The majority of UK businesses now recognize that a web presence is essential for effective sales, marketing and customer communication. Whilst retailers will always be most concerned with the standard of their products and service, no firm these days can afford to neglect their business development.

In fact, thanks to the surge in the popularity of smartphones, a growing number of Britons are now even browsing the web whilst on the move. It is nowadays easy to instantly research an independent retailer online whilst standing outside their shop on the street. However, the latest research shows that too many small business websites are falling behind the times.

A recent study by 1&1 Internet finds that a total of 46 per cent of consumers have cancelled plans to spend with a small business after finding a poor quality website. 1&1’s ‘2011 Digital High Street Audit’ – a study of nearly 2000 UK adults, reveals that 37 per cent have walked away completely whilst a further 9 per cent have opted to spend less as a direct result. The data shows worryingly low levels of consumer satisfaction with the small business websites available to them. The risk to firms from providing a bad online experience is clear – 49 per cent of consumers believe that a bad website makes a worse impact than a business having no website at all.

It is clear that many small business websites have not evolved as they should have in recent years – and these likely contain a number of local retailers, supermarkets and cash and carries. One third of consumers surveyed (34 per cent) believe that in general, the small business websites they use are “tired” and “unimpressive”, and 41 per cent frequently find errors such as typos or broken URLs. Many consumers feel that many small business websites today are unattractive and often do not perform well. How well does your own website measure up?

It is thus unsurprising that a further study of 480 UK small firms with a website finds that 50 per cent have never asked their customers for feedback about their website. However, many owners are aware that they have website problems. 66 per cent of firms surveyed admit that they struggle to maintain an attractive website, with the most common pain-point being the sourcing of fresh content (38 per cent). 30 per cent have been ‘reluctant’ or ‘embarrassed’ to recommend their website to their customers, at least once, because they knew of faults.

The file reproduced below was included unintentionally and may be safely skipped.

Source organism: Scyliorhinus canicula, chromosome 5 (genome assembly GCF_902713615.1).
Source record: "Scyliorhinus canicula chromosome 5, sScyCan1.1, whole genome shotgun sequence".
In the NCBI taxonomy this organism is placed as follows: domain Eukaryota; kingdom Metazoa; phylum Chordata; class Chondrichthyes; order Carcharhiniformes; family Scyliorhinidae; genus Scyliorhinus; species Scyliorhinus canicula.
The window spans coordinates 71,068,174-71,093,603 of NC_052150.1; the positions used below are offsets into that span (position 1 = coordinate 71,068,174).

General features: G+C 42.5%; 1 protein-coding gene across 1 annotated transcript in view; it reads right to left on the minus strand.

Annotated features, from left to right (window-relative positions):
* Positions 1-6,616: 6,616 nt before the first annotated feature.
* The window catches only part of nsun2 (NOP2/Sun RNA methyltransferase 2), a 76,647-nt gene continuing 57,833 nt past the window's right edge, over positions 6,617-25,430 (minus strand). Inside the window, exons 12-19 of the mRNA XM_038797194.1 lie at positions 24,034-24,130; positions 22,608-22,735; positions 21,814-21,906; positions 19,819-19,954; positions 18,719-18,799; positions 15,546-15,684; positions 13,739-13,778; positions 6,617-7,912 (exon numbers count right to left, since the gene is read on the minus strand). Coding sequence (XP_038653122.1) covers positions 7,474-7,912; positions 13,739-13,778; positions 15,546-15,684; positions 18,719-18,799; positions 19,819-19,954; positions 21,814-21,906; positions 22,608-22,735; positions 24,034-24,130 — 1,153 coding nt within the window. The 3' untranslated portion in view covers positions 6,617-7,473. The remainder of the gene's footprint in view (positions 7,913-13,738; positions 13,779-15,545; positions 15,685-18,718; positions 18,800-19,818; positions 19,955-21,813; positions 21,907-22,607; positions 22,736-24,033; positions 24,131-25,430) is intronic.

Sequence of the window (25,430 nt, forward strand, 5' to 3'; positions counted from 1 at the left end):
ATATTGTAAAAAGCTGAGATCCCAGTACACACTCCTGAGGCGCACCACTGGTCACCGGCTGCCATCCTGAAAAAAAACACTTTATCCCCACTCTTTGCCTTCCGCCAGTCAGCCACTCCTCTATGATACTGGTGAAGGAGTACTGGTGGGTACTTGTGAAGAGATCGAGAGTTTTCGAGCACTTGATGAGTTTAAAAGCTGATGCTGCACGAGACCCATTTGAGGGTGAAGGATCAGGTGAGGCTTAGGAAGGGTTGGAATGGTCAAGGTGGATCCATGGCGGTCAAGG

Significantly, many British consumers are keen to help business owners create a more satisfying online experience. Given the facility for providing feedback, 33 per cent of website users would provide a review or recommendation for improving a small business website. Hence, all types of companies, whether they be an accountant or cornershop, should add a feedback form to their website, or set up an email address for collecting valuable user-comments. UK businesses can be reassured that investments made to improve their websites can positively impact their bottom line.

The research shows that keeping an ugly or badly functioning website online can comprise a risk to your revenue and development. Consumers have ever higher expectations, and it is essential that every company website inspires confidence.

Tools to give a head start

Today there are website packages aimed specifically at helping small businesses launch a compelling and effective website in minutes. In particular, there are packages from around £10/month that provide a choice of industry-specific templates and content, such as those for local retailers. The packages are designed to be used by any level of computer user and include everything that a retailer needs to launch online.

An industry-specific website package will come with a grocery-themed template and related pre-filled texts and images. Within such packages, there will be tools for social media and mobile functionality, and features like feedback forms, relevant image library and location, news and weather content, as well as shop functionality.

No enterprise can afford the loss of image and sales revenue that a poorly presented or broken website can lead to. Every retail firm would be wise to ensure that their website grows and improves even modestly each and every month. Most often, it is not the ‘wow factor’ that wins out, it is the consistent and effective who are rewarded on today’s Web.

By Richard Stevenson

1&1 Internet Ltd

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